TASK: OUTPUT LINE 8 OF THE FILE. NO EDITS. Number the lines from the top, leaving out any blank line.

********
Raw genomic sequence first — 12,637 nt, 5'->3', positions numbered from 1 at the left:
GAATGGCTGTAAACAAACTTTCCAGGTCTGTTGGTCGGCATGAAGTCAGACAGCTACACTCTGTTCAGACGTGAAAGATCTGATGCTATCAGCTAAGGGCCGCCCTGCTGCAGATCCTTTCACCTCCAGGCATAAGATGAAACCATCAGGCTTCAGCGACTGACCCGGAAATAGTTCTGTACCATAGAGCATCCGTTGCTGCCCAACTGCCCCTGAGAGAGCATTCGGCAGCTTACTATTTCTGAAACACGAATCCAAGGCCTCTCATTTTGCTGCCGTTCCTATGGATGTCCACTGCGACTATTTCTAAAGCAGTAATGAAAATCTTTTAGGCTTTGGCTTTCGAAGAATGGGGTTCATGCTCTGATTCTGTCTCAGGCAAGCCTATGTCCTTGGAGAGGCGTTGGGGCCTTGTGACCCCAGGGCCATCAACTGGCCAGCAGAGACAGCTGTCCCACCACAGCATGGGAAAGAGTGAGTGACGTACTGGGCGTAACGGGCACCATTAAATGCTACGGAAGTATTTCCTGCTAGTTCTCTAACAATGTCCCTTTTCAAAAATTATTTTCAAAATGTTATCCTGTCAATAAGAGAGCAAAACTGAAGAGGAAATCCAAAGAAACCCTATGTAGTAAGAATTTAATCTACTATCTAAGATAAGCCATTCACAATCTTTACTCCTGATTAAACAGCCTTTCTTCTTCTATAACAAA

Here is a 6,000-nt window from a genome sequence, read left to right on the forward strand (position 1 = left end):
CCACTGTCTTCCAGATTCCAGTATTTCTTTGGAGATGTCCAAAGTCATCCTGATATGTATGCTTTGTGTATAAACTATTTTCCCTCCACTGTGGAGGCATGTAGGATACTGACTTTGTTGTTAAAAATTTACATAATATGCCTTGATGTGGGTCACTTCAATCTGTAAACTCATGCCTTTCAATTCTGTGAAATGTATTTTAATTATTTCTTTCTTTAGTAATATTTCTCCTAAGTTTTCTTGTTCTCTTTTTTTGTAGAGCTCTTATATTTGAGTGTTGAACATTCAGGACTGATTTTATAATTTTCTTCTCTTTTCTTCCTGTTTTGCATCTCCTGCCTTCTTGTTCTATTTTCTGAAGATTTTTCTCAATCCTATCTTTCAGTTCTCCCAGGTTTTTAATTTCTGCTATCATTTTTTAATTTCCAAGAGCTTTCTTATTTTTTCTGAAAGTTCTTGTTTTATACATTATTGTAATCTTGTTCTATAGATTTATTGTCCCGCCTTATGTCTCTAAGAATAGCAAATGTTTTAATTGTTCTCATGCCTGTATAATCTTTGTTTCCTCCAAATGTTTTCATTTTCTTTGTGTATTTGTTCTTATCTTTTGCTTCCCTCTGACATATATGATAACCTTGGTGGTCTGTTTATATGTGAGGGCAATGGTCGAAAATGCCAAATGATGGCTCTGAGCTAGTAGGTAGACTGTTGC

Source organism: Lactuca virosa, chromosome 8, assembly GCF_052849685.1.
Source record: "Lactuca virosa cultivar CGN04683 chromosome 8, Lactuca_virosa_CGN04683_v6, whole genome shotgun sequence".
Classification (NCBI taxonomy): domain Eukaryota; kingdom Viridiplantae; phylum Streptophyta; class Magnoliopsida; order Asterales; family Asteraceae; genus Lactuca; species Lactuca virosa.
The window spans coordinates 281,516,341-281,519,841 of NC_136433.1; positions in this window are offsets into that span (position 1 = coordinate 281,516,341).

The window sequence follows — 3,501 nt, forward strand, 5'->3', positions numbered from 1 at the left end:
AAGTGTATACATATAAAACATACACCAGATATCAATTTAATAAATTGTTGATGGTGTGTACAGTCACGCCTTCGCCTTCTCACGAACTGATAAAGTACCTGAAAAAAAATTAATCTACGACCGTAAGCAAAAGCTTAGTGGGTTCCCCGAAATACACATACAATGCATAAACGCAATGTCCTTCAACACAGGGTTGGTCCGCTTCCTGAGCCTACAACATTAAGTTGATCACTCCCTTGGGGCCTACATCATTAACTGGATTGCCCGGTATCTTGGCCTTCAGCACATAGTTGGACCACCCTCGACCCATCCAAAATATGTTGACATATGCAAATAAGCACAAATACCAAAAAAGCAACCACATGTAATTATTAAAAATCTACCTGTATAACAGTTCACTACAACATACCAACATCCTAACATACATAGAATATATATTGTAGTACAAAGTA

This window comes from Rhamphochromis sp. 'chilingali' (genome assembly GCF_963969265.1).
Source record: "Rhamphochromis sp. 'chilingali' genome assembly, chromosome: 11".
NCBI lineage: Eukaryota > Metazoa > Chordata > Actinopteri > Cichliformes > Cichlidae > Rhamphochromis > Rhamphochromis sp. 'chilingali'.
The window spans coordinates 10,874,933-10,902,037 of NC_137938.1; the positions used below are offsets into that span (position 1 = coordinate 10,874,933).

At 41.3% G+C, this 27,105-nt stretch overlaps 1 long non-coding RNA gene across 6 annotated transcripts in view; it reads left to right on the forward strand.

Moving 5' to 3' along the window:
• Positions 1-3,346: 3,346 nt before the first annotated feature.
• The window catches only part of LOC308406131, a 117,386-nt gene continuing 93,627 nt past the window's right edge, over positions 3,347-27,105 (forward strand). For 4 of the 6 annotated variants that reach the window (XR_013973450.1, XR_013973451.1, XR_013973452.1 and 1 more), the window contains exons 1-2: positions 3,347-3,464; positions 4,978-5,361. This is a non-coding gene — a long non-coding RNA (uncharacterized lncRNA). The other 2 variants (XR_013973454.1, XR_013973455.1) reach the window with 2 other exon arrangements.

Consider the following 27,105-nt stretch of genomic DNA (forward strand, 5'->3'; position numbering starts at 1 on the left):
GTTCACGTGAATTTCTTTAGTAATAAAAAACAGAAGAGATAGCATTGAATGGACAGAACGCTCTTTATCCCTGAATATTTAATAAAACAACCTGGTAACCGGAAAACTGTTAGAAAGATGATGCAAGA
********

The window spans coordinates 281,516,341-281,519,841 of NC_136433.1; positions in this window are offsets into that span (position 1 = coordinate 281,516,341).